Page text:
• SO_RCVBUF=131072 SO_SNDBUF=131072 – specifically recommended to avoid by newer Samba releases.
  • case sensitive = yes – breaks too many things, performance improvement is barely noticeable.
  • strict allocate = yes – breaks BTRFS compression.

And one final note, I noticed a substantial performance improvement in my use case of SMB when upgrading from Debian 9 to Debian 10, so if you are on a lower Samba version than 4.9, consider upgrading!

Debian 10 kernel slab memory leak

I’ve faced a situation on one of my VPSes where kernel slab memory spontaneously started leaking:


In slabtop, I found the culprit to be kmalloc-64. This is fairly meaningless, but after some searching I found you can add slub_debug=U to the kernel command line. Then, you can see the source of slab allocs of this type by viewing /sys/kernel/slab/kmalloc-64/alloc_calls.

This pointed me to an issue with KVM paravirtualisation of page faults:

[20:48:53][root@kyubey][/sys/kernel/slab/kmalloc-64]# cat alloc_calls
     27 x86_vector_alloc_irqs+0xf6/0x3b0 age=1061960/1062568/1063054 pid=0-92
     15 mp_irqdomain_alloc+0x79/0x290 age=1063054/1063054/1063054 pid=0
 138245 kvm_async_pf_task_wake+0x83/0x110 age=0/474464/1062430 pid=0-1517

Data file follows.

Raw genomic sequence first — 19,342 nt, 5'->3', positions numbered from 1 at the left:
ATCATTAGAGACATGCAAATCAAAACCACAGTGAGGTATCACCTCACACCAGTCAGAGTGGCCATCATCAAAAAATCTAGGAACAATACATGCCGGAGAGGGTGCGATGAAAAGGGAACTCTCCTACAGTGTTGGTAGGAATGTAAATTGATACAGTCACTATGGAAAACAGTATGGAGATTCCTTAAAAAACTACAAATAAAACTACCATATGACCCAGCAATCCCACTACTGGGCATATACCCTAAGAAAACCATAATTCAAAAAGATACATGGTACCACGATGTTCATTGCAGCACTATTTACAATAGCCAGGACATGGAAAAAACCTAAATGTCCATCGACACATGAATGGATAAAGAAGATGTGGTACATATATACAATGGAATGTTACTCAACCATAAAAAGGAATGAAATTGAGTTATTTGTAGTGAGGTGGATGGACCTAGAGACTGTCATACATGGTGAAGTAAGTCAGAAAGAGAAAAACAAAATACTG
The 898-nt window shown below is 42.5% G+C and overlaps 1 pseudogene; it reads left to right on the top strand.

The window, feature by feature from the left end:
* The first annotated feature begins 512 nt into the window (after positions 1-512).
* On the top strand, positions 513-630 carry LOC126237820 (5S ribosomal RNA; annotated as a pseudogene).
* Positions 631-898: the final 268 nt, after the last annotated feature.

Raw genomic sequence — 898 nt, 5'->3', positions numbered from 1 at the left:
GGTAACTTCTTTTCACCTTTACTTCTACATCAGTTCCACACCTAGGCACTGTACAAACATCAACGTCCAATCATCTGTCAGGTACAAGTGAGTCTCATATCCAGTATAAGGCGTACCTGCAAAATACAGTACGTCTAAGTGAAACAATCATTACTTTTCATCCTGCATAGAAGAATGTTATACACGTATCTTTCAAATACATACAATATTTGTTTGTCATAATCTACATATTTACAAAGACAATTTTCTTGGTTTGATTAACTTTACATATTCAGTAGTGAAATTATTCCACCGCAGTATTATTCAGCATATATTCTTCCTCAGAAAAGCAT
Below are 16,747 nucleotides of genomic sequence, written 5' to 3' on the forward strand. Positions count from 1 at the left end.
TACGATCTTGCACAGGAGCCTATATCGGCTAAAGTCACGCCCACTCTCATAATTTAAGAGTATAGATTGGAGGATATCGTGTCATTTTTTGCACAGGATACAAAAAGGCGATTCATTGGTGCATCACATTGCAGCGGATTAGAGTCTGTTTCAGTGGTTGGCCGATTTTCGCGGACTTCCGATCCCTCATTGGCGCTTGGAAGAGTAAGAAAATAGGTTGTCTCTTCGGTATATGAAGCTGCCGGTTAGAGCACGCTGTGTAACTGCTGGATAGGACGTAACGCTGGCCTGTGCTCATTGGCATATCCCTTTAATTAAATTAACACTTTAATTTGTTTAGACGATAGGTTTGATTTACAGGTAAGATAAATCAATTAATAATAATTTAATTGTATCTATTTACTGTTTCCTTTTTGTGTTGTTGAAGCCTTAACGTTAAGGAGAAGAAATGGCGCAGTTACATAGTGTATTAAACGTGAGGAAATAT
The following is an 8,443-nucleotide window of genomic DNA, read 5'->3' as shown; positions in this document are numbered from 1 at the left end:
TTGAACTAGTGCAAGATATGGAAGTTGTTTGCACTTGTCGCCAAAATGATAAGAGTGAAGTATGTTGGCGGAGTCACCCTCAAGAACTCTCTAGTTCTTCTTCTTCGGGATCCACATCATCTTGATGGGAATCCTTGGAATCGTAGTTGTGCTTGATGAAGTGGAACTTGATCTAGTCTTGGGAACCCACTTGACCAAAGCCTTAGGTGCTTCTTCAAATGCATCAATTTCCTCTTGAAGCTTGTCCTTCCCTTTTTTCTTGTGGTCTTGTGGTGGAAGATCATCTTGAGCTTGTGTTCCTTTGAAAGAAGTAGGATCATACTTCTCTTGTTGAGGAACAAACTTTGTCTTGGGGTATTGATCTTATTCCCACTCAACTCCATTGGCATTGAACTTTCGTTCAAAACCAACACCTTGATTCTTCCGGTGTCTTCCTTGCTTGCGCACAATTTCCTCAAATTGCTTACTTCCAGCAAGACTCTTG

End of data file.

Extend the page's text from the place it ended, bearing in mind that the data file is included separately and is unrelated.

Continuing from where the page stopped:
31 reserve_memtype+0xb3/0x2c0 age=1060763/1062079/1063055 pid=0-273
     24 __request_region+0x6e/0x190 age=1060825/1062237/1063050 pid=1-282

My host has confirmed it is unlikely to be on their end, so I’m stumped as to where this came from out of the blue.

Anyway, a valid workaround is to add no-kvmapf to the kernel command line.

Unexplained heavy writes from MySQL killing SSD

I have recently been dealing with an upgrade from Debian 9 to 10 increasing MariaDB write load to ~20MB/s (from <0.5MB/s) on a near idle server.

Along the way I found that Linux tools to diagnose this situation are pretty bad compared to Windows. It’s nearly impossible to find out what files a process is writing to in MB/s, without turning to semi-commercial tools such as sysdig.

Sysdig showed ibdata1 being written to at ~0.5MB/s, which was odd given that figure was roughly the write load from before the upgrade. A far cry from the 20MB/s being reported by collectd, htop and my poor SSD’s smart statistics.